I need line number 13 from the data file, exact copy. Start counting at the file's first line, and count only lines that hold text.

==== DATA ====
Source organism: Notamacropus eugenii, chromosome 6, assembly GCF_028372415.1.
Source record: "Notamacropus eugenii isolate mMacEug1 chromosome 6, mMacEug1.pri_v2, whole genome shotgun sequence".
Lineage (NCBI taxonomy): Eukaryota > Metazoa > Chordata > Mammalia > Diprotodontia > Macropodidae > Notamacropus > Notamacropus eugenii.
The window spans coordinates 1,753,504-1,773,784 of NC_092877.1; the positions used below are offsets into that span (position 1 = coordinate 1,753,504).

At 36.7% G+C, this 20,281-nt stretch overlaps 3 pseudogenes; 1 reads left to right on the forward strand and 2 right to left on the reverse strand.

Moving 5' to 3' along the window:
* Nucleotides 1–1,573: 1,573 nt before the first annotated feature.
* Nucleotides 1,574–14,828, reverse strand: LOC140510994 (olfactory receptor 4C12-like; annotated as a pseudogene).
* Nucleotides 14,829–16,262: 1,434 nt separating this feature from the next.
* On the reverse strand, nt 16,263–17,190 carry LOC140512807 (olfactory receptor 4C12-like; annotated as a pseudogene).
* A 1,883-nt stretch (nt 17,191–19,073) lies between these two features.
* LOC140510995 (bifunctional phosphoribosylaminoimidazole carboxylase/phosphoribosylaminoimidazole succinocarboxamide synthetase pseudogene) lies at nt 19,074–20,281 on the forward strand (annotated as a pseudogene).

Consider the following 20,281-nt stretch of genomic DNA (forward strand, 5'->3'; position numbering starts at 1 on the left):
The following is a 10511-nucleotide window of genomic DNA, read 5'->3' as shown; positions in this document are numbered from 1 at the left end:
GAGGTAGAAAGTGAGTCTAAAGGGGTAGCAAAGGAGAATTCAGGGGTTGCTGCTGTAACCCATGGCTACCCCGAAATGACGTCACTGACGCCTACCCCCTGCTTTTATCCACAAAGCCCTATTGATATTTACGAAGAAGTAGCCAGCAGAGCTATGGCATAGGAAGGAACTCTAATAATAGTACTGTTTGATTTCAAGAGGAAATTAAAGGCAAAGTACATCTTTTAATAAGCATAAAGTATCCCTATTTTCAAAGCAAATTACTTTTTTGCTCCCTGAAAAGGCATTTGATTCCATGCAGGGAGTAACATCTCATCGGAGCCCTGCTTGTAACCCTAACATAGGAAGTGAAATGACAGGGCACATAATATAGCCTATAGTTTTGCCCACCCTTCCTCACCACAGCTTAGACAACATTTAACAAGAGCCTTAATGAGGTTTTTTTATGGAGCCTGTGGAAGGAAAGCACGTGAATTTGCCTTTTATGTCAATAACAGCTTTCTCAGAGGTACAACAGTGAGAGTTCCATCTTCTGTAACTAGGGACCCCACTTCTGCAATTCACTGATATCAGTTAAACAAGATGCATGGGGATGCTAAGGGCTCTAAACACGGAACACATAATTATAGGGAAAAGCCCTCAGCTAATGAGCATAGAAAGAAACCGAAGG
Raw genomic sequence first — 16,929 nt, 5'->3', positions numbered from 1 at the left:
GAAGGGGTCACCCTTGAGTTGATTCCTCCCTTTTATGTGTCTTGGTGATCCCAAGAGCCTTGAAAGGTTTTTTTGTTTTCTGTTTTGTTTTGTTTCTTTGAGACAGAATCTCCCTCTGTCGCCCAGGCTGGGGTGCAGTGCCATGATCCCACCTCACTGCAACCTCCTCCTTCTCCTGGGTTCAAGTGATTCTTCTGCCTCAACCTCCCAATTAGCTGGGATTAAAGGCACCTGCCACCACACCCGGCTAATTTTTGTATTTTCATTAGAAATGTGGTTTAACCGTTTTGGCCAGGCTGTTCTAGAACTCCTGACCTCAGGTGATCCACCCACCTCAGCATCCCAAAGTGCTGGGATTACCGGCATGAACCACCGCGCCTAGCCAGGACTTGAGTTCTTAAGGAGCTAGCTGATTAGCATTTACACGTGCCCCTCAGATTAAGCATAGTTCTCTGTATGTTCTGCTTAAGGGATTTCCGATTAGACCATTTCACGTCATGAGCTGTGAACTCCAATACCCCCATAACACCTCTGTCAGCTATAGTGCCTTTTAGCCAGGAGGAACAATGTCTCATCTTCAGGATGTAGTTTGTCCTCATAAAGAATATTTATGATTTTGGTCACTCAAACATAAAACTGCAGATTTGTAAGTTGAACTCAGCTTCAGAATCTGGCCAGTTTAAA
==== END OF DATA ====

Consider the following 20,281-nt stretch of genomic DNA (forward strand, 5'->3'; position numbering starts at 1 on the left):